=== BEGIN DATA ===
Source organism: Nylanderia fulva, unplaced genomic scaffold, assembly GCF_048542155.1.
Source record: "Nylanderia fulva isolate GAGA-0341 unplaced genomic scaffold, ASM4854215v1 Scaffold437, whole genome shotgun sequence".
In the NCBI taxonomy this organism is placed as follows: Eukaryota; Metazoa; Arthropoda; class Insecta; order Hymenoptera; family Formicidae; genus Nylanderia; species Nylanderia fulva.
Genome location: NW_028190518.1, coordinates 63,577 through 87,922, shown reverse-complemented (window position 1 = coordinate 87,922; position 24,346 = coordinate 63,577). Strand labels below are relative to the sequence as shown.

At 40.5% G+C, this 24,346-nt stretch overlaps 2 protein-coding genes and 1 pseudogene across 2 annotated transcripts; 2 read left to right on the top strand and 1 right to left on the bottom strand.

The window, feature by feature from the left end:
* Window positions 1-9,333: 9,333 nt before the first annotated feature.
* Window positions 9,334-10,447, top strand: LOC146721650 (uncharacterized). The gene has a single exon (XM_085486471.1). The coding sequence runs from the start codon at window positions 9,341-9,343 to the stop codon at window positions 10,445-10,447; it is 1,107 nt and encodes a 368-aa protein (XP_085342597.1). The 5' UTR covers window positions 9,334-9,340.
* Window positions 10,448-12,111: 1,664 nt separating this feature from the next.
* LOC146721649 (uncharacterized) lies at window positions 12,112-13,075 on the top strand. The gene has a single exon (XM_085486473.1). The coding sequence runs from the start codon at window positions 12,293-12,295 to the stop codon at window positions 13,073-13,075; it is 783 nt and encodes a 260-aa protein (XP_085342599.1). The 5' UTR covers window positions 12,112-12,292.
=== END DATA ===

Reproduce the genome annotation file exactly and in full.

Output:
Source organism: Nylanderia fulva, unplaced genomic scaffold, assembly GCF_048542155.1.
Source record: "Nylanderia fulva isolate GAGA-0341 unplaced genomic scaffold, ASM4854215v1 Scaffold437, whole genome shotgun sequence".
In the NCBI taxonomy this organism is placed as follows: Eukaryota; Metazoa; Arthropoda; class Insecta; order Hymenoptera; family Formicidae; genus Nylanderia; species Nylanderia fulva.
Genome location: NW_028190518.1, coordinates 63,577 through 87,922, shown reverse-complemented (window position 1 = coordinate 87,922; position 24,346 = coordinate 63,577). Strand labels below are relative to the sequence as shown.

At 40.5% G+C, this 24,346-nt stretch overlaps 2 protein-coding genes and 1 pseudogene across 2 annotated transcripts; 2 read left to right on the top strand and 1 right to left on the bottom strand.

The window, feature by feature from the left end:
* Window positions 1-9,333: 9,333 nt before the first annotated feature.
* Window positions 9,334-10,447, top strand: LOC146721650 (uncharacterized). The gene has a single exon (XM_085486471.1). The coding sequence runs from the start codon at window positions 9,341-9,343 to the stop codon at window positions 10,445-10,447; it is 1,107 nt and encodes a 368-aa protein (XP_085342597.1). The 5' UTR covers window positions 9,334-9,340.
* Window positions 10,448-12,111: 1,664 nt separating this feature from the next.
* LOC146721649 (uncharacterized) lies at window positions 12,112-13,075 on the top strand. The gene has a single exon (XM_085486473.1). The coding sequence runs from the start codon at window positions 12,293-12,295 to the stop codon at window positions 13,073-13,075; it is 783 nt and encodes a 260-aa protein (XP_085342599.1). The 5' UTR covers window positions 12,112-12,292.